"What drove the decision methodology was the need for more uniformity in how we analyzed the ABC potential for a bridge project," said Timothy Fields, CTDOT transportation principal engineer. "It was to create a more objective way of assessing ABC."
The Federal Highway Administration promoted various aspects of accelerated bridge construction (ABC) in the first four rounds of Every Day Counts (EDC), including prefabricated bridge elements and systems, ultra-high performance concrete connections, slide-in bridge construction, and geosynthetic reinforced soil-integrated bridge system technology. Outreach and technical assistance from EDC deployment teams, peer exchanges with States experienced in ABC use, and demonstration projects encouraged many transportation agencies to adopt ABC.
In 2018, the American Association of State Highway and Transportation Officials (AASHTO) published the LRFD Guide Specifications for Accelerated Bridge Construction, which compiles recommended design and construction specifications for ABC technologies. "The fact that AASHTO pushed guidance forward gives ABC a lot of credibility and could make States more willing to use it," said Carmen Swanwick, Utah Department of Transportation Region Two deputy director.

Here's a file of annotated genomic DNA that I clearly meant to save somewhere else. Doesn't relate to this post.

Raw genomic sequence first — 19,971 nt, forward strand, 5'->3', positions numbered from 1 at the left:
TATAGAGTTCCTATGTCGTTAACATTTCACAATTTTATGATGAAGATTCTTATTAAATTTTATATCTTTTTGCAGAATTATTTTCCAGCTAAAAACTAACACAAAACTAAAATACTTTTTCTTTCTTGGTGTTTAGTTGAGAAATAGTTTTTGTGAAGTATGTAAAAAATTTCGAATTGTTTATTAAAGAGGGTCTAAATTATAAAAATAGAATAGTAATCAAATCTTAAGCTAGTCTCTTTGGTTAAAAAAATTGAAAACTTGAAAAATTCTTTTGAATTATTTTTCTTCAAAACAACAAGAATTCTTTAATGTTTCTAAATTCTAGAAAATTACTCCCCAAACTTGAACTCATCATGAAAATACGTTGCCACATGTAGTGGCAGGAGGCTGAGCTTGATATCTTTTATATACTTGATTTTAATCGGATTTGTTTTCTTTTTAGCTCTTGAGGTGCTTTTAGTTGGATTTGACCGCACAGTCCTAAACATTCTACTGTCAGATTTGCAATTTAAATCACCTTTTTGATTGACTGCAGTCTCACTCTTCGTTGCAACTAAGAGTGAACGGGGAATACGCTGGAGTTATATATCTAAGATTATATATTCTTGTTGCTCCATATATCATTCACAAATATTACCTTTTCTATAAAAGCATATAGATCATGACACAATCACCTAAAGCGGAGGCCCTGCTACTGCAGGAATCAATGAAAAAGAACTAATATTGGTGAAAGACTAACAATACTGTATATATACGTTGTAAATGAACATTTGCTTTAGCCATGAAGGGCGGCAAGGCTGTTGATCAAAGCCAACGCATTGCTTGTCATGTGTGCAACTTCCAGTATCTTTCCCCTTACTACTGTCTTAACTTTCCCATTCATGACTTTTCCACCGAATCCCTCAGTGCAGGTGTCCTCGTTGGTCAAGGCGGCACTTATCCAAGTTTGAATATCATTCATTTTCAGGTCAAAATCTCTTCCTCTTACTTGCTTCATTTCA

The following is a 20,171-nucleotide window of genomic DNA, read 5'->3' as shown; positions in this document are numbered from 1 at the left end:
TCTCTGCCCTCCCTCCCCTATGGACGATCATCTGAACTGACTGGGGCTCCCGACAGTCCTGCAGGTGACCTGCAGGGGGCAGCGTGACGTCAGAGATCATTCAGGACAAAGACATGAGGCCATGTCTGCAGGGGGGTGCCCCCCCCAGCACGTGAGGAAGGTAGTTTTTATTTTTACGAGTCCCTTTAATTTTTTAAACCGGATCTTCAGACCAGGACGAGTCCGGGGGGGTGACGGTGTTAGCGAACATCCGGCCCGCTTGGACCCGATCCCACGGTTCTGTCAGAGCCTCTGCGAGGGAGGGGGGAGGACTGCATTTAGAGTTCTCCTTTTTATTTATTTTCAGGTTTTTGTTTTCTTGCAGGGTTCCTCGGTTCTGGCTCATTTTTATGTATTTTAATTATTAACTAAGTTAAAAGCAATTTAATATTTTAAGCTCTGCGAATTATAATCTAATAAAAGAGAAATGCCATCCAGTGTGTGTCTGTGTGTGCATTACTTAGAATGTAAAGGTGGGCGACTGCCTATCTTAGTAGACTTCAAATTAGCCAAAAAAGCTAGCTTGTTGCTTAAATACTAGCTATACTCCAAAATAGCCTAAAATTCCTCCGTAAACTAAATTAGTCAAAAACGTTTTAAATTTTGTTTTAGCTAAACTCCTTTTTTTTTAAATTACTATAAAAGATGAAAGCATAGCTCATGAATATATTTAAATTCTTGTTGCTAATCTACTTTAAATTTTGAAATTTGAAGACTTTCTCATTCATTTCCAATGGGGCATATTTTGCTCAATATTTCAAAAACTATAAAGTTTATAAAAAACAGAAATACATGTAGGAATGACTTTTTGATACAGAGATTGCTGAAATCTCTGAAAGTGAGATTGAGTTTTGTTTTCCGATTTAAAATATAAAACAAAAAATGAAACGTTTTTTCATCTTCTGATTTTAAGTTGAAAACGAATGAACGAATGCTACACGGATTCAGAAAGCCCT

The second Strategic Highway Research Program (SHRP2)—a collaborative effort of FHWA, AASHTO, and the Transportation Research Board—yielded several ABC resources. They include a widely distributed ABC toolkit that features a guidebook, standard design details, and specifications and a SHRP2 training class that reached more than 850 people in the past year.
As a result of these efforts, ongoing research, and agencies' sharing of best practices and lessons learned, ABC implementation continues to accelerate. "Today, ABC technologies are widely used across the country," said Romeo Garcia, bridge construction engineer in the FHWA Office of Infrastructure. Agencies are changing the way they do business, moving from project to programmatic deployment of ABC and using game-changing technologies to produce safer, more durable bridges than those built conventionally.
Register for the International Accelerated Bridge Construction Conference —December 11 to 13 in Miami, FL—to learn about the latest in ABC technology and policy.